IN his letter Mr Betts (TES, December 6) suggests that I invariably advise governors to consult the (wise but bureaucratic) local authority, but not the (wise and experienced) head.
I welcome criticism but do not really think this is fair. I always urge governors to take the headteacher's judgment into account in all matters where the school can safely act alone, but on personnel procedures, where going it alone can lead to disastrous and expensive consequences, I must continue to advise staying close to the LEA. This is (a) because they have a lot of experience in this area and (b) because if we act illegally or in conflict with their guidance, the school has to take any consequences arising in the courts or an industrial tribunal and pick up the tab.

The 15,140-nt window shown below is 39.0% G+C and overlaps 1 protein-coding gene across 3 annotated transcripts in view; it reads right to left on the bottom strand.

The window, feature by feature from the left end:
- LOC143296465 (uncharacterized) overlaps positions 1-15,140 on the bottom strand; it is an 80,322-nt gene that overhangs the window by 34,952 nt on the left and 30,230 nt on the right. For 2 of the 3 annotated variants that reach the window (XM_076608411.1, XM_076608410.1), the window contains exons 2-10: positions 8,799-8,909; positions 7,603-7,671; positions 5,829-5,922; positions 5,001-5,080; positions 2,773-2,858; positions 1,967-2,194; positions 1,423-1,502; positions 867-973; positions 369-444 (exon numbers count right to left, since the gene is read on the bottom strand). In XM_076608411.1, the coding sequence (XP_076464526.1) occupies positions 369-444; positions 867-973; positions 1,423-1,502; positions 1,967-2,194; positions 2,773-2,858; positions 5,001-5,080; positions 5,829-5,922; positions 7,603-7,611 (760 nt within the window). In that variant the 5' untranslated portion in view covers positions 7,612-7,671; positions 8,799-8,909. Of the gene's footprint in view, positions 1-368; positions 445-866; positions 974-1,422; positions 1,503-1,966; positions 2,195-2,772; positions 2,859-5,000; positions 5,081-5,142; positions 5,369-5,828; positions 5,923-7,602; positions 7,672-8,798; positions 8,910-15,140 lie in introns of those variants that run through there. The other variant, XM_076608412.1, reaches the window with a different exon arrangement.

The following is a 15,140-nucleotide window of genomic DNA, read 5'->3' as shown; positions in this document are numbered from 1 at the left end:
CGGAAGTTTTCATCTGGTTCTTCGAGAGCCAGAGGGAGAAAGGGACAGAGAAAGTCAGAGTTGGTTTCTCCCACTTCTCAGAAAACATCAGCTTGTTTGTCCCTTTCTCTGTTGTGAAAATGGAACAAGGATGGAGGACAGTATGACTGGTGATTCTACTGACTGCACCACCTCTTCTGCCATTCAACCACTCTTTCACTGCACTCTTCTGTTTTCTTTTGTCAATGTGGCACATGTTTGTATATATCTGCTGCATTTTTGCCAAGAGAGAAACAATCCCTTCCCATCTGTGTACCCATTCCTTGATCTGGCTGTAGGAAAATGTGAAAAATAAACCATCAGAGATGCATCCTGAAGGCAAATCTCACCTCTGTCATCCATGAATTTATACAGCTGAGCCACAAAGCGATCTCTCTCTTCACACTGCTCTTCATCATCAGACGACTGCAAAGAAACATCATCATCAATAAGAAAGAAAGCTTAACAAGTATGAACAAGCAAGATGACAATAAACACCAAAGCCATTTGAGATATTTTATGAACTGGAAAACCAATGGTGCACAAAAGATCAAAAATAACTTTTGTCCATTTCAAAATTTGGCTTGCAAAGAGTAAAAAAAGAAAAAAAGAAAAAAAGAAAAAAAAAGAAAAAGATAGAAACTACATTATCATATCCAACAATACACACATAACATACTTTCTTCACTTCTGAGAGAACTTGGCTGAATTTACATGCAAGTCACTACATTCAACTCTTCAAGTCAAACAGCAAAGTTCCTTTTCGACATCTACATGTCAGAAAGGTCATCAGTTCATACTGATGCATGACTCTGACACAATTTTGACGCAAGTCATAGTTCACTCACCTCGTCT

But there are other good reasons for not involving the head in the appointment of a successor. I agree heads know the school well, but moving on is a very emotional business, and emotion can sometimes affect judgment. However in this, my opinion is of no consequence because the law forbids it, and Mr Betts will have to attack the lawmakers, not me, for that. He is entitled to advise readers to ignore me, but it is irresponsible to advise them to ignore the law, however strongly he believes it to be an ass.
Joan Sallis TES columnist